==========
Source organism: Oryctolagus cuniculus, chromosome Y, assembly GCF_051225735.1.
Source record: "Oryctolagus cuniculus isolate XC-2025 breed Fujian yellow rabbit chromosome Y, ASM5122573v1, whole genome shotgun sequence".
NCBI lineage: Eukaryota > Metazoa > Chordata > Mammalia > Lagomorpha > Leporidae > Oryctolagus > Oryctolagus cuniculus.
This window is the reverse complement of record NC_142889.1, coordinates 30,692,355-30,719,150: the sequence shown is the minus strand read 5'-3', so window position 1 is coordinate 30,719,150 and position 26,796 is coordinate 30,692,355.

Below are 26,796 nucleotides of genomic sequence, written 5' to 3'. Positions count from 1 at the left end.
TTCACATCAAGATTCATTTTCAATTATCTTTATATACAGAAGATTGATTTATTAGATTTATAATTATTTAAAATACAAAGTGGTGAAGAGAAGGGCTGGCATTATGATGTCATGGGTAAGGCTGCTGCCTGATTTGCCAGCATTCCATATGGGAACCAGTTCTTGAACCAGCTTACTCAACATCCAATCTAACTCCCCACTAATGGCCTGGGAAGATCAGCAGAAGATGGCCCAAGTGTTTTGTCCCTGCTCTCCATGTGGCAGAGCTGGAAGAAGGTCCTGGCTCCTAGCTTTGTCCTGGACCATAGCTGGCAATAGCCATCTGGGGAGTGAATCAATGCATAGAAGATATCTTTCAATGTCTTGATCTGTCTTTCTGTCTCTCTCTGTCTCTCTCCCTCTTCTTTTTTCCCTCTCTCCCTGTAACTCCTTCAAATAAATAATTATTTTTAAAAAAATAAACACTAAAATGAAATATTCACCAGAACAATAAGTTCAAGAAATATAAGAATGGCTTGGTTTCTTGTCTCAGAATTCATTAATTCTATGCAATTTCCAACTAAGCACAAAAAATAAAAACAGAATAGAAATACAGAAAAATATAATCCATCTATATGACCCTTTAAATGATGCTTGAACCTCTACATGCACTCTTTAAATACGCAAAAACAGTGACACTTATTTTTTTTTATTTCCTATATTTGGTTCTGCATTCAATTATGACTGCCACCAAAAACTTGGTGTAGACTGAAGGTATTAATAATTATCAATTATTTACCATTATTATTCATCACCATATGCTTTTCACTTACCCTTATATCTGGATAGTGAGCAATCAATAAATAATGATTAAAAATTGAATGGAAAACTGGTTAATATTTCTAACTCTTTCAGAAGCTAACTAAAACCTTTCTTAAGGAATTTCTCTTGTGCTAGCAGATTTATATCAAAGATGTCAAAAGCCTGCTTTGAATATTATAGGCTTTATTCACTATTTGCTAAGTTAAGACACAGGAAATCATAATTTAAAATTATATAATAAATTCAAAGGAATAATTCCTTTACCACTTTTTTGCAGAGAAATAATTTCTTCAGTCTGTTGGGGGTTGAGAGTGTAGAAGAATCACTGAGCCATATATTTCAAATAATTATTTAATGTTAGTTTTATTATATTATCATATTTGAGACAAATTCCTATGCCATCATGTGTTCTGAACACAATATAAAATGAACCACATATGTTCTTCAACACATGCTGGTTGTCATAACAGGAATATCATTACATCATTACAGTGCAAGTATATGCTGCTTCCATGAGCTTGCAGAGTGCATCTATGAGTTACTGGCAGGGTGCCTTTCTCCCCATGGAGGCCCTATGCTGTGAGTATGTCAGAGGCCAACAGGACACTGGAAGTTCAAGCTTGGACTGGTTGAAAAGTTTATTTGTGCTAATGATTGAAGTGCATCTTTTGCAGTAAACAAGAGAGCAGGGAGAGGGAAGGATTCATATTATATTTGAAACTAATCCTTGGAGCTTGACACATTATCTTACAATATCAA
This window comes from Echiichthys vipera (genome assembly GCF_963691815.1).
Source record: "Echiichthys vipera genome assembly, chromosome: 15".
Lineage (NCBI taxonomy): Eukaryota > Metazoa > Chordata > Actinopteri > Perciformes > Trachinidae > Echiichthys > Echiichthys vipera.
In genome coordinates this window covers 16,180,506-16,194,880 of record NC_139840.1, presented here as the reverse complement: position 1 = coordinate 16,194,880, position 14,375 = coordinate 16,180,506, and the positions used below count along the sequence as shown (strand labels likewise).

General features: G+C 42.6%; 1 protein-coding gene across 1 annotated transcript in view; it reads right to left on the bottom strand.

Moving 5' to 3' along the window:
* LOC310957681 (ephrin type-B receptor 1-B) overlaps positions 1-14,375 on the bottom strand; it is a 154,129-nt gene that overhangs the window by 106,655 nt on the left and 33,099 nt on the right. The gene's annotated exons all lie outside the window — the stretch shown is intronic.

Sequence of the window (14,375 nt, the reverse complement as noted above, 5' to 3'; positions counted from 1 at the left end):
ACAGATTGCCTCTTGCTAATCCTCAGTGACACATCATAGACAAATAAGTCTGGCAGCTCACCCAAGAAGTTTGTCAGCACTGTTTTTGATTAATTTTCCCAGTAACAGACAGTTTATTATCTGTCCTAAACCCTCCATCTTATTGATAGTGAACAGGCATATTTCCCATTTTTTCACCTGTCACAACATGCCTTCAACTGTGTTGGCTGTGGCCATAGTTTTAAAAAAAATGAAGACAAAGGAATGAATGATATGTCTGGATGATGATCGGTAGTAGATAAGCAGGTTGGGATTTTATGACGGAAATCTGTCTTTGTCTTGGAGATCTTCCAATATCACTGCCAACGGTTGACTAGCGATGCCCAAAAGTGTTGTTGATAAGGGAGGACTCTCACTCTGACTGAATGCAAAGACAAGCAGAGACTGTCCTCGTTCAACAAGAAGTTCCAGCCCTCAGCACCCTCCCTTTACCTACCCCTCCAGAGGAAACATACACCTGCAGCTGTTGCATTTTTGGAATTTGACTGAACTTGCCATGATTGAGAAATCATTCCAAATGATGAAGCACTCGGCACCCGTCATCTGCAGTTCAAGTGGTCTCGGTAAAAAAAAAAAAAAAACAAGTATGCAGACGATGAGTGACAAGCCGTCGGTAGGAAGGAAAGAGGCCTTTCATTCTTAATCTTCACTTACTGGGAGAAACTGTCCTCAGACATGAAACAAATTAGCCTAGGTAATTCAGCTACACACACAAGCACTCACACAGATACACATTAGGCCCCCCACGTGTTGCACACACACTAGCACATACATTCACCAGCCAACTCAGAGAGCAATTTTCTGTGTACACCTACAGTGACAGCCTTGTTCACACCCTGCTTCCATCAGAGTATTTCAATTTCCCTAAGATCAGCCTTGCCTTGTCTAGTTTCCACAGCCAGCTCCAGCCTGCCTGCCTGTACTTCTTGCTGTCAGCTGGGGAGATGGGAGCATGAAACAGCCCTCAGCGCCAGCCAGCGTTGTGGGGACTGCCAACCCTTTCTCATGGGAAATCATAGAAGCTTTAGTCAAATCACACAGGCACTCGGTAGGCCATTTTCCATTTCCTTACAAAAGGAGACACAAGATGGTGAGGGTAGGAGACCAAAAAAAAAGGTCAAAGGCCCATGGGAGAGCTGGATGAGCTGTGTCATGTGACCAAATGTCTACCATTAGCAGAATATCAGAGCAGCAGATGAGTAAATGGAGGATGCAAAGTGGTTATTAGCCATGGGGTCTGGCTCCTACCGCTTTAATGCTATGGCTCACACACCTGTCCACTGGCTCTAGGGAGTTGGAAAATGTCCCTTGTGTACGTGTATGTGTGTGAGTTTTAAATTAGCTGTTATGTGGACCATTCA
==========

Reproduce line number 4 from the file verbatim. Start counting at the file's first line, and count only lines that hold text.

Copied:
This window is the reverse complement of record NC_142889.1, coordinates 30,692,355-30,719,150: the sequence shown is the minus strand read 5'-3', so window position 1 is coordinate 30,719,150 and position 26,796 is coordinate 30,692,355.